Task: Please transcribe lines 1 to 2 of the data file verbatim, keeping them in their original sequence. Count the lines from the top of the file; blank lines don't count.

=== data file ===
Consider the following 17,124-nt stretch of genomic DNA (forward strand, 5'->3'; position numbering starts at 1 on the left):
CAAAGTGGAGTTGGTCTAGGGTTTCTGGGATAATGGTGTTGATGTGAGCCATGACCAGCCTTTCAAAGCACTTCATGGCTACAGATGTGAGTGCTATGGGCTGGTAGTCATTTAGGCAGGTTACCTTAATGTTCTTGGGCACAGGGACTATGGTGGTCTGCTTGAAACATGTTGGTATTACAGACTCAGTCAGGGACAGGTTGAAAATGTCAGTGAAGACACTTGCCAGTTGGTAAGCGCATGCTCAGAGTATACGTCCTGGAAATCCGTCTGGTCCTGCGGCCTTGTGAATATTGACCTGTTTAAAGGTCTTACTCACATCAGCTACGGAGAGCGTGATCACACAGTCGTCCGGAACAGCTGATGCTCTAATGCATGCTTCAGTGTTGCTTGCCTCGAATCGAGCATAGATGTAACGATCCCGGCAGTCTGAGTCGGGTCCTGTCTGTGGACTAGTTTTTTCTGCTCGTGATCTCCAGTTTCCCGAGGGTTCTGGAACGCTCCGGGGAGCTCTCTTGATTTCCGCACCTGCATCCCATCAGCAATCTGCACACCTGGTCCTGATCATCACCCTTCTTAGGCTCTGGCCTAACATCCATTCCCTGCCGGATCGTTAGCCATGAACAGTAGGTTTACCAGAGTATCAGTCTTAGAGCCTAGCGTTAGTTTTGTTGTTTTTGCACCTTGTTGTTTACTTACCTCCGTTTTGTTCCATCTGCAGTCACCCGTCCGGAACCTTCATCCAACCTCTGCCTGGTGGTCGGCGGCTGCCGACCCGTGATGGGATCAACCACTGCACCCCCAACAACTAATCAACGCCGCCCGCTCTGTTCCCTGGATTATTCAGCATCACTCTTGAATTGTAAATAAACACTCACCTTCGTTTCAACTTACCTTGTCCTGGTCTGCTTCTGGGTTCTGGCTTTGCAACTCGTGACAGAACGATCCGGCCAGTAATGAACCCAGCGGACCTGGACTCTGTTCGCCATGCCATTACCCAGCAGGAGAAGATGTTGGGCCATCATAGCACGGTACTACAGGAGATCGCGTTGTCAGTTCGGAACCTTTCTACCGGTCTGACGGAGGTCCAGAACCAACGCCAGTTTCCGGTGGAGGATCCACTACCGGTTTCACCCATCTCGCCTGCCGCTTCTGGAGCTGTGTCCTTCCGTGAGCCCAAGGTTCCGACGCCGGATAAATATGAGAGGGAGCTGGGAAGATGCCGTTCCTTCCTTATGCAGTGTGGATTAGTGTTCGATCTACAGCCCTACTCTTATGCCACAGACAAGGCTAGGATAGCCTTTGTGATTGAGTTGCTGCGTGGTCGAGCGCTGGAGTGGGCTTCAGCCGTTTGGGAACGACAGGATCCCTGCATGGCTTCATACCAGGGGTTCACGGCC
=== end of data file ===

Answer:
Consider the following 17,124-nt stretch of genomic DNA (forward strand, 5'->3'; position numbering starts at 1 on the left):
CAAAGTGGAGTTGGTCTAGGGTTTCTGGGATAATGGTGTTGATGTGAGCCATGACCAGCCTTTCAAAGCACTTCATGGCTACAGATGTGAGTGCTATGGGCTGGTAGTCATTTAGGCAGGTTACCTTAATGTTCTTGGGCACAGGGACTATGGTGGTCTGCTTGAAACATGTTGGTATTACAGACTCAGTCAGGGACAGGTTGAAAATGTCAGTGAAGACACTTGCCAGTTGGTAAGCGCATGCTCAGAGTATACGTCCTGGAAATCCGTCTGGTCCTGCGGCCTTGTGAATATTGACCTGTTTAAAGGTCTTACTCACATCAGCTACGGAGAGCGTGATCACACAGTCGTCCGGAACAGCTGATGCTCTAATGCATGCTTCAGTGTTGCTTGCCTCGAATCGAGCATAGATGTAACGATCCCGGCAGTCTGAGTCGGGTCCTGTCTGTGGACTAGTTTTTTCTGCTCGTGATCTCCAGTTTCCCGAGGGTTCTGGAACGCTCCGGGGAGCTCTCTTGATTTCCGCACCTGCATCCCATCAGCAATCTGCACACCTGGTCCTGATCATCACCCTTCTTAGGCTCTGGCCTAACATCCATTCCCTGCCGGATCGTTAGCCATGAACAGTAGGTTTACCAGAGTATCAGTCTTAGAGCCTAGCGTTAGTTTTGTTGTTTTTGCACCTTGTTGTTTACTTACCTCCGTTTTGTTCCATCTGCAGTCACCCGTCCGGAACCTTCATCCAACCTCTGCCTGGTGGTCGGCGGCTGCCGACCCGTGATGGGATCAACCACTGCACCCCCAACAACTAATCAACGCCGCCCGCTCTGTTCCCTGGATTATTCAGCATCACTCTTGAATTGTAAATAAACACTCACCTTCGTTTCAACTTACCTTGTCCTGGTCTGCTTCTGGGTTCTGGCTTTGCAACTCGTGACAGAACGATCCGGCCAGTAATGAACCCAGCGGACCTGGACTCTGTTCGCCATGCCATTACCCAGCAGGAGAAGATGTTGGGCCATCATAGCACGGTACTACAGGAGATCGCGTTGTCAGTTCGGAACCTTTCTACCGGTCTGACGGAGGTCCAGAACCAACGCCAGTTTCCGGTGGAGGATCCACTACCGGTTTCACCCATCTCGCCTGCCGCTTCTGGAGCTGTGTCCTTCCGTGAGCCCAAGGTTCCGACGCCGGATAAATATGAGAGGGAGCTGGGAAGATGCCGTTCCTTCCTTATGCAGTGTGGATTAGTGTTCGATCTACAGCCCTACTCTTATGCCACAGACAAGGCTAGGATAGCCTTTGTGATTGAGTTGCTGCGTGGTCGAGCGCTGGAGTGGGCTTCAGCCGTTTGGGAACGACAGGATCCCTGCATGGCTTCATACCAGGGGTTCACGGCC